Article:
Flowers for Algernon

Once again a book where I don’t remember where I first heard of it.  Either way, it’s a wonderful book and a fantastic look at so much of our society.  I really want to talk about the book, so it’s on with the review.

Book StatsFlowers for Algernon

311 pages

Drama with an element of Science Fiction

Plot

The back of the book sums up the overall plot of this book perfectly.  Charlie Gordon is a man with a very low IQ, but he wants to become smarter.  Scientists have been experimenting with a surgical method to increase overall intelligence, and it has worked wonders on a lab mouse named Algernon.  After Charlie gets the surgery his intelligence rapidly increases beyond that even of the scientists who set up his treatment.  But then Algernon starts to regress, and Charlie worries about what will happen to him.

Setting

Present day New York and other areas around the country.

Characters

The book is told through a series of progress reports by Charlie, and he is a wonderful character both as he starts the book and as he gains intelligence throughout the course of the book.  All of the other characters are described through Charlie’s point of view, and the way that they’re described you really get a feeling for their individual personalities.

Enjoyment

I think I can easily say that this is the second best book I’ve read all year, and quite frankly, after finally getting to read A Memory of Light in March, every book that I read for the rest of the year was going to be fighting for second place.

On it’s surface the story is about Charlie gaining intelligence, but there’s so much more going on in the book than that.  There were several different parts of the book that dealt with every aspect of growing as a person.  Learning that you’re different from other people, that other people may dislike you for nothing that you’ve done.  Learning about the gamut of human emotions, learning to try and look at things from another person’s perspective.

There is a scene about 1/3 of the way through the book, where Charlie has been fired from the bakery he worked at because his increased intelligence has made his co-workers uncomfortable working with him.  There is a single paragraph that perfectly sums up every emotion you can have when you feel out of place in a group of people:

There was nothing more to say, to her or to the rest of them.  None of them would look into my eyes.  I can still feel the hostility.  Before, they had laughed at me, despising me for my ignorance and dullness; now, they hated me for my knowledge and understanding.  Why?  What in God’s name did they want of me?

Charlie didn’t feel like he fit in when he was dumb, and he didn’t feel like he fit in when he was intelligent.  In the next paragraph he wonders what would happen if Algernon were to be put back with the rest of the regular lab mice?

There is another great scene that takes place about 2/3 of the way through the book.  Charlie is sitting at a restaurant when a mentally challenged busboy drops a tray of plates and many of the diners in the restaurant – including Charlie – start to laugh at him.

I felt sick inside as I looked at his dull, vacuous smile–the wide, bright eyes of a child, uncertain but eager to please, and I realized what I had recognized in him.  They were laughing at him because he was retarded.

And at first I had been amused along with the rest.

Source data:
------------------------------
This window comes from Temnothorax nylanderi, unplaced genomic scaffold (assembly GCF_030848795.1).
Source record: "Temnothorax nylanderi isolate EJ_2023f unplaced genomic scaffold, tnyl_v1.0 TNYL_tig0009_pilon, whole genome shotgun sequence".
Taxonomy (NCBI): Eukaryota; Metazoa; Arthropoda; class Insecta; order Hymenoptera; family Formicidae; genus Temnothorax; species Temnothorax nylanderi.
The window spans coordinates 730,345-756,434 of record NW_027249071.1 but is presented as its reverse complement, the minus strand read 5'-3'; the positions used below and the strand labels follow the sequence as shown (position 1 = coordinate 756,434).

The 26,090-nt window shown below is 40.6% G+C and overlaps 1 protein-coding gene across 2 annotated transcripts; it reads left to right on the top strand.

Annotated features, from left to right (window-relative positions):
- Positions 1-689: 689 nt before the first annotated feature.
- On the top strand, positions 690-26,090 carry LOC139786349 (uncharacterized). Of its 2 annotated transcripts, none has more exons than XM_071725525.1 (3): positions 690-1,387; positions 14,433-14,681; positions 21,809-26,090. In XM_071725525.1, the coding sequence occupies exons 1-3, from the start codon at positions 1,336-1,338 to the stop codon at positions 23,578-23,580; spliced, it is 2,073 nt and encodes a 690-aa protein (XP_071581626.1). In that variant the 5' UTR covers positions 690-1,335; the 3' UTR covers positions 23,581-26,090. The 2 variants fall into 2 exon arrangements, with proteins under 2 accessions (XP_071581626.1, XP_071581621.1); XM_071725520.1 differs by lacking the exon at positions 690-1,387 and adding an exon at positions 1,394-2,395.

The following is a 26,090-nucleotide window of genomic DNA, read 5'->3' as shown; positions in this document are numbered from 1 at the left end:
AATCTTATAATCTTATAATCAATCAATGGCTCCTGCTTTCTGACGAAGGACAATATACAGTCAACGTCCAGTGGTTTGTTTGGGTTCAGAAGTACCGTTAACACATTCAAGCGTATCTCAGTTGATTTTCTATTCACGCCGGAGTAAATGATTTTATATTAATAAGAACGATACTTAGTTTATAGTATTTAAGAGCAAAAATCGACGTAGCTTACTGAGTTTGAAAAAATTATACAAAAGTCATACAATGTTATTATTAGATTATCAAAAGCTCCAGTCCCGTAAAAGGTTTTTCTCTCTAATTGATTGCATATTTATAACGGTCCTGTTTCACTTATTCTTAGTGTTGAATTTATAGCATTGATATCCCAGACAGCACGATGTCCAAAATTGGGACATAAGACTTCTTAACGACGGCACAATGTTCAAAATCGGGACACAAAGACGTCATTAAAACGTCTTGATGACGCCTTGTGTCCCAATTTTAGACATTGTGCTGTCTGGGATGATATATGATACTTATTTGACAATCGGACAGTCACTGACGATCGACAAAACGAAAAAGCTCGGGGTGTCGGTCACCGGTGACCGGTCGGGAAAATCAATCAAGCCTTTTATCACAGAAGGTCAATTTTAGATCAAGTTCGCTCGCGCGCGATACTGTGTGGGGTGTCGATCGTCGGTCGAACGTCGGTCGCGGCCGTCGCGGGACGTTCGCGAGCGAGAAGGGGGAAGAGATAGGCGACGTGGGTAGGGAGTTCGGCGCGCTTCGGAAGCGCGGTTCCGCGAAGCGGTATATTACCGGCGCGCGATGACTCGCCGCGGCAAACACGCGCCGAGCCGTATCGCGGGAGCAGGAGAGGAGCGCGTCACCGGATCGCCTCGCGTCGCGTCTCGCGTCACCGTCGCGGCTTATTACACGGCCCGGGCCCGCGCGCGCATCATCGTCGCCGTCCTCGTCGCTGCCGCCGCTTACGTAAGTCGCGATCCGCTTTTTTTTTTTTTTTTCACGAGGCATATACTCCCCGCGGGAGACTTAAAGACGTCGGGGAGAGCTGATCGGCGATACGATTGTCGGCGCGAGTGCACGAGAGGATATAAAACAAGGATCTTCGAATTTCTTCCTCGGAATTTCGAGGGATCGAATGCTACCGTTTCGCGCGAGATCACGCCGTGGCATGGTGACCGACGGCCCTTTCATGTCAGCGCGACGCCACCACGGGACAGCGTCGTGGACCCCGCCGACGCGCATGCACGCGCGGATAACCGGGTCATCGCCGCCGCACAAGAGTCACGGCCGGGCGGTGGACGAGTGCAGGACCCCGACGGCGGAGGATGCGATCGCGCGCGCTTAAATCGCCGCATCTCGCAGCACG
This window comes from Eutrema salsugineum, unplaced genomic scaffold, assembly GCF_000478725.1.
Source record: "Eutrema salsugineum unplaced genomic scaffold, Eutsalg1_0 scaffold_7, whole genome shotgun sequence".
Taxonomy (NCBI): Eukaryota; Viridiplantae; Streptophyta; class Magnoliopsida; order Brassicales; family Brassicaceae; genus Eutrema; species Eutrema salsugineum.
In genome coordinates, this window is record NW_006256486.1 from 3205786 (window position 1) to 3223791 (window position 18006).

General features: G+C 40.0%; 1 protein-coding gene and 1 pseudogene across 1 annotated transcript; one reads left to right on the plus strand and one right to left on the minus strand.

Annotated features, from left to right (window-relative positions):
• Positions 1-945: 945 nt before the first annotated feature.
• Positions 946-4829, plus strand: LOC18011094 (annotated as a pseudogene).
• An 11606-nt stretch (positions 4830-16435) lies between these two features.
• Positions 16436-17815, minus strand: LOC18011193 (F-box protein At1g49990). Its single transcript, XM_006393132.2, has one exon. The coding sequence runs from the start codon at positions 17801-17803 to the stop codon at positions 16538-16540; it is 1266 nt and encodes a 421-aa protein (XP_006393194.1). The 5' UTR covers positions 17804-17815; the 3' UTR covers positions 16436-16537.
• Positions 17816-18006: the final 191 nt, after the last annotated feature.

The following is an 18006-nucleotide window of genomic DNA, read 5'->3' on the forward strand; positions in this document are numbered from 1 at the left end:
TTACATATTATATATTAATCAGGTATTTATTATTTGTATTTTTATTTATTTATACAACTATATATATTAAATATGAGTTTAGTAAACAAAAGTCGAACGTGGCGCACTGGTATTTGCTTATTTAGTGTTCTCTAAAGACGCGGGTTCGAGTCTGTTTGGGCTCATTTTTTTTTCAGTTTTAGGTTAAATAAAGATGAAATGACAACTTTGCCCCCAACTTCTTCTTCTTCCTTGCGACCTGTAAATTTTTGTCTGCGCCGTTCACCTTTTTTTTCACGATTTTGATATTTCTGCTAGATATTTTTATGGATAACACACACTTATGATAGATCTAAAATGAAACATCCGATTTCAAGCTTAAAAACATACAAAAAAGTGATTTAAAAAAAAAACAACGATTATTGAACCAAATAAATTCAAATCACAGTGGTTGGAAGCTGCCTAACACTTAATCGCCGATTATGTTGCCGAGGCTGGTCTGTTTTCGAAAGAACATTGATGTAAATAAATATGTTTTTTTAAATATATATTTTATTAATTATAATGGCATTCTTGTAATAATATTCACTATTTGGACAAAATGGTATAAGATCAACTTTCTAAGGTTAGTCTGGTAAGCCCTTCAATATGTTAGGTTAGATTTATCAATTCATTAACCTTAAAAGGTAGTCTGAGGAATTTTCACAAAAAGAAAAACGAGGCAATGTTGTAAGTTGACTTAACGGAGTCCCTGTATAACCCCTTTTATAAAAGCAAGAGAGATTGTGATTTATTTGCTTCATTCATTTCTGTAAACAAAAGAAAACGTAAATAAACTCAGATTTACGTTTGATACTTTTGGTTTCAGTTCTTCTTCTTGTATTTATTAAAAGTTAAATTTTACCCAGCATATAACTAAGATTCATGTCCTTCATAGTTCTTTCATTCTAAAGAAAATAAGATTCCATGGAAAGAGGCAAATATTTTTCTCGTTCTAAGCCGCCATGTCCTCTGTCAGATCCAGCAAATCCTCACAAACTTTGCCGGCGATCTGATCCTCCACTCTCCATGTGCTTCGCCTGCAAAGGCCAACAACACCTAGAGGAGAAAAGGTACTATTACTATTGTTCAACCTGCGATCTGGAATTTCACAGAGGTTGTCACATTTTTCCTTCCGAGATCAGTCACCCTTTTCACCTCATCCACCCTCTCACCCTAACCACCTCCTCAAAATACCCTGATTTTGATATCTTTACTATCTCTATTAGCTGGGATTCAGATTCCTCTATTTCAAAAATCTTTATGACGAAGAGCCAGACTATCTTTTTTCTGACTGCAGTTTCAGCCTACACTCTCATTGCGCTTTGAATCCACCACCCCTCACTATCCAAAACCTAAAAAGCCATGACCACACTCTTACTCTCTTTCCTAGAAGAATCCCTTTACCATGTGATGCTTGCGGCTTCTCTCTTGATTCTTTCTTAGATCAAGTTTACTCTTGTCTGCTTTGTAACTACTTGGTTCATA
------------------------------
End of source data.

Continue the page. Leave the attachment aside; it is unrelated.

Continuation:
The last part of the book that I’m going to quote comes from an argument that Charlie is having with Nemur, one of the people behind his experimental surgery.  They’re arguing, and Nemur asks Charlie if he thought he was better off before and Charlie says: “In some ways, yes.”  Later, when arguing with himself in a mirror he says:

Who’s to say that my light is better than your darkness?  Who’s to say death is better than your darkness?  Who am I to say?…

I would argue that the central theme of this book is the battle between academic intelligence and emotional intelligence, and specifically how the two are completely independent of each other.  The book also deals with what parts of our society favor what aspect.  Outside of the academic world, most people simply don’t care about how smart you actually are.  Most people are more concerned with the more emotional side, preferring to discus interpersonal relationships as opposed to ideas.  I’m also going to say that as someone who leans more towards the academic side of the spectrum, it can be difficult to function in a world where most people simply don’t care about many of the things that interest you.

Overall Grade

A wonderful book that is a fantastic dissection of so many different aspects of our society, as well as a very interesting examination of the full emotional spectrum that we go through as we grow up.

10/10

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4 Comments

  1. My in-laws are friends with Daniel Keyes–my father-in-law and he were professors together at Ohio University way back when. The only book I’ve read by him is The Minds of Billy Milligan, but this one is on my TBR pile.

    Reply
    • That’s awesome that you have that close of a connection to the author. The closest I can say is that I live in Ohio, which isn’t nearly as interesting overall.

      This is a wonderful book, and I’ll have to look into more of his stuff in the future,

      Reply
  2. This is one book that I’m definitely going to read. One of my most trusted book buddies highly recommends it so I’m looking forward to it very much.
    Lynn 😀

    Reply
    • Obviously I raved about it in my review, I really enjoyed the book and I’m looking forward to eventually buying more books by the author.

      Reply

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